Effectively Debug Network & Console Errors

Effectively Debug Network & Console Errors

Having a website that is slow and full of errors is never a good look. And it’s even more troublesome when your inbox is stacking up to the ceiling with tickets about issues you can’t reproduce.

To effectively troubleshoot issues that happen to your users, you need to see: 1. A perfect representation of their session, 2. How your JS Console and Network Requests behave in response to their actions.

That way, you can get to the root cause of issues and understand their overall impact on your real users very quickly.

With the right set of tools, resolving these issues becomes as easy as pressing play. A good observability platform, that shows you what goes wrong every time an issue occurs, is a superpower.

Session Replay

Typically, when a customer complains, you would have to figure out what was causing the problem by reconstructing the steps you believe that particular user took. But this guessing-game not only takes time, it is ineffective.

Don’t waste your time guessing, or scanning through tons of logs. Simply observe.

The first thing you need is a session replay, this will show you how your users actually did and how they experienced network or console errors.


In the above replay, the user is clearly having a problem: their page is loading very slowing. Now remember, it only takes 2 seconds for someone to lose patience in front of a loading screen, so time here is literally money. But simply replaying the session doesn’t tell me much about what is causing the problem. For that, I need to dig deeper.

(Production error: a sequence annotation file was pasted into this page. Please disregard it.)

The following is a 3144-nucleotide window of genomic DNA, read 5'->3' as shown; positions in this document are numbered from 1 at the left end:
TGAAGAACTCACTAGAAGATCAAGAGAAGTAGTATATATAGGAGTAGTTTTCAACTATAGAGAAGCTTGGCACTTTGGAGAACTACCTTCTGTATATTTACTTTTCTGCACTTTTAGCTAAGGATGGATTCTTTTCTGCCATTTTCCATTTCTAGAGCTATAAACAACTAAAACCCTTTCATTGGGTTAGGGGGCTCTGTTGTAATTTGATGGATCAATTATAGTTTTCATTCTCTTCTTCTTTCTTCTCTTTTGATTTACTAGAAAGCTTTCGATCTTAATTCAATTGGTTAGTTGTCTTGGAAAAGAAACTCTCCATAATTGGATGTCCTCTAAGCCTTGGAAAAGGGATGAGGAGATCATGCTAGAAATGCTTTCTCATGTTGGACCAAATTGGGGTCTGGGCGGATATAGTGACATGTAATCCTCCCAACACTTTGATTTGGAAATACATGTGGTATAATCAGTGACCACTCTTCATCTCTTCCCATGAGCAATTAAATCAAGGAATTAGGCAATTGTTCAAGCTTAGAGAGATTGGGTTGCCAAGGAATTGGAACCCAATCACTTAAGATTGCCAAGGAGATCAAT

Console & Network Replay

Each session replay in OpenReplay shows you the end-user console and the network requests, exactly as they happened, when they happened. Now, in order to understand what is negatively impacting the speed of my software, I simply need to replay the session to see the timing of each browser requests — third-party scripts — media resources in sync with the actions of the user on the website.


Here it becomes obvious: the flags.png image took 268ms to load, much slower than average. This small, un-optimized image was dragging down the performance of the entire page! The Network tab shows each Fetch, XHR, JS, CSS and Media request.

Unique to OpenReplay, you can also analyse each fetch request as they happen during the user session and see the complete detail for each one of them:


And the same goes for console errors: for every issue, each console error is displayed in sync with the video. So when a user reports an issue, simply replaying the session will let you know what the problem was.

In this sense, you can easily troubleshoot issues that are brought back up to you. But you can also monitor issues that have no apparent effect on your end-users’ experience, by analyzing the behavior from the rest of your stack as well. If a problem isn’t obvious from the Console or the Network, then maybe it can be explained by a Back-end issue. OpenReplay connects the information from your front-end with all your other debugging tools, so that you have a full view over every issue.

Long gone are the days spent scratching your head over bugs you can’t reproduce. By having the Network and a Console events alongside a session replay, you never have to guess why bugs are happening.